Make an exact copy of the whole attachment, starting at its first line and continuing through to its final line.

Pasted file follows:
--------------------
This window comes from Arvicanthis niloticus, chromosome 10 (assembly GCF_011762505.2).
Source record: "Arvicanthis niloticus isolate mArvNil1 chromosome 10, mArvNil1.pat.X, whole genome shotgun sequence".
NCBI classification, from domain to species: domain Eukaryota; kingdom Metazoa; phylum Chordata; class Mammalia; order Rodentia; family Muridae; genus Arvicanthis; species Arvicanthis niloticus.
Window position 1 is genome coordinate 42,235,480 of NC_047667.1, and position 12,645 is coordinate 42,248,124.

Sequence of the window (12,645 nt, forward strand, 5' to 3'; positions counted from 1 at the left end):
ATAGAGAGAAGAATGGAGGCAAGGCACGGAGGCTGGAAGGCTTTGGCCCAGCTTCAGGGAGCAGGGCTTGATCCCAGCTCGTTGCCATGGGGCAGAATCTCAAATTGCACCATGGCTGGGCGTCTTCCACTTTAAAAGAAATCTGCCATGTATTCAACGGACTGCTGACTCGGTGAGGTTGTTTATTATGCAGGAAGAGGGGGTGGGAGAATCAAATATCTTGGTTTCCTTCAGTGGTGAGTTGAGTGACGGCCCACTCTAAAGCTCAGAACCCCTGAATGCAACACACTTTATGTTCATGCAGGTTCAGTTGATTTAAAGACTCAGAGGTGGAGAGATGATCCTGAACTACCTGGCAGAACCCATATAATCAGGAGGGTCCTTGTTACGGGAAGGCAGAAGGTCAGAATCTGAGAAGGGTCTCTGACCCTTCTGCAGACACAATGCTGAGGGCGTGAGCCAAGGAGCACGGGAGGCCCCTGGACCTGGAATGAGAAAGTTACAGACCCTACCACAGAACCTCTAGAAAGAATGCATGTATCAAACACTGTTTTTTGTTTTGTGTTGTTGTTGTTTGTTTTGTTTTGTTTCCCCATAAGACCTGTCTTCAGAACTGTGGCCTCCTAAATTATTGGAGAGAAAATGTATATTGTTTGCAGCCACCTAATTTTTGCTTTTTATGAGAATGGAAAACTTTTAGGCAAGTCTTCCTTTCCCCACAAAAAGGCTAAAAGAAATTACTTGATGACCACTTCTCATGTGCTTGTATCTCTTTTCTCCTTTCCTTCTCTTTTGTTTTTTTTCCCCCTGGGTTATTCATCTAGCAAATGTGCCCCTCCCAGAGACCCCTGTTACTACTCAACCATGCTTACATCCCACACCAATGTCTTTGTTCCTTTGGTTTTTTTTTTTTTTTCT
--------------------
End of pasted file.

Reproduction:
This window comes from Arvicanthis niloticus, chromosome 10 (assembly GCF_011762505.2).
Source record: "Arvicanthis niloticus isolate mArvNil1 chromosome 10, mArvNil1.pat.X, whole genome shotgun sequence".
NCBI classification, from domain to species: domain Eukaryota; kingdom Metazoa; phylum Chordata; class Mammalia; order Rodentia; family Muridae; genus Arvicanthis; species Arvicanthis niloticus.
Window position 1 is genome coordinate 42,235,480 of NC_047667.1, and position 12,645 is coordinate 42,248,124.

Sequence of the window (12,645 nt, forward strand, 5' to 3'; positions counted from 1 at the left end):
ATAGAGAGAAGAATGGAGGCAAGGCACGGAGGCTGGAAGGCTTTGGCCCAGCTTCAGGGAGCAGGGCTTGATCCCAGCTCGTTGCCATGGGGCAGAATCTCAAATTGCACCATGGCTGGGCGTCTTCCACTTTAAAAGAAATCTGCCATGTATTCAACGGACTGCTGACTCGGTGAGGTTGTTTATTATGCAGGAAGAGGGGGTGGGAGAATCAAATATCTTGGTTTCCTTCAGTGGTGAGTTGAGTGACGGCCCACTCTAAAGCTCAGAACCCCTGAATGCAACACACTTTATGTTCATGCAGGTTCAGTTGATTTAAAGACTCAGAGGTGGAGAGATGATCCTGAACTACCTGGCAGAACCCATATAATCAGGAGGGTCCTTGTTACGGGAAGGCAGAAGGTCAGAATCTGAGAAGGGTCTCTGACCCTTCTGCAGACACAATGCTGAGGGCGTGAGCCAAGGAGCACGGGAGGCCCCTGGACCTGGAATGAGAAAGTTACAGACCCTACCACAGAACCTCTAGAAAGAATGCATGTATCAAACACTGTTTTTTGTTTTGTGTTGTTGTTGTTTGTTTTGTTTTGTTTCCCCATAAGACCTGTCTTCAGAACTGTGGCCTCCTAAATTATTGGAGAGAAAATGTATATTGTTTGCAGCCACCTAATTTTTGCTTTTTATGAGAATGGAAAACTTTTAGGCAAGTCTTCCTTTCCCCACAAAAAGGCTAAAAGAAATTACTTGATGACCACTTCTCATGTGCTTGTATCTCTTTTCTCCTTTCCTTCTCTTTTGTTTTTTTTCCCCCTGGGTTATTCATCTAGCAAATGTGCCCCTCCCAGAGACCCCTGTTACTACTCAACCATGCTTACATCCCACACCAATGTCTTTGTTCCTTTGGTTTTTTTTTTTTTTTCT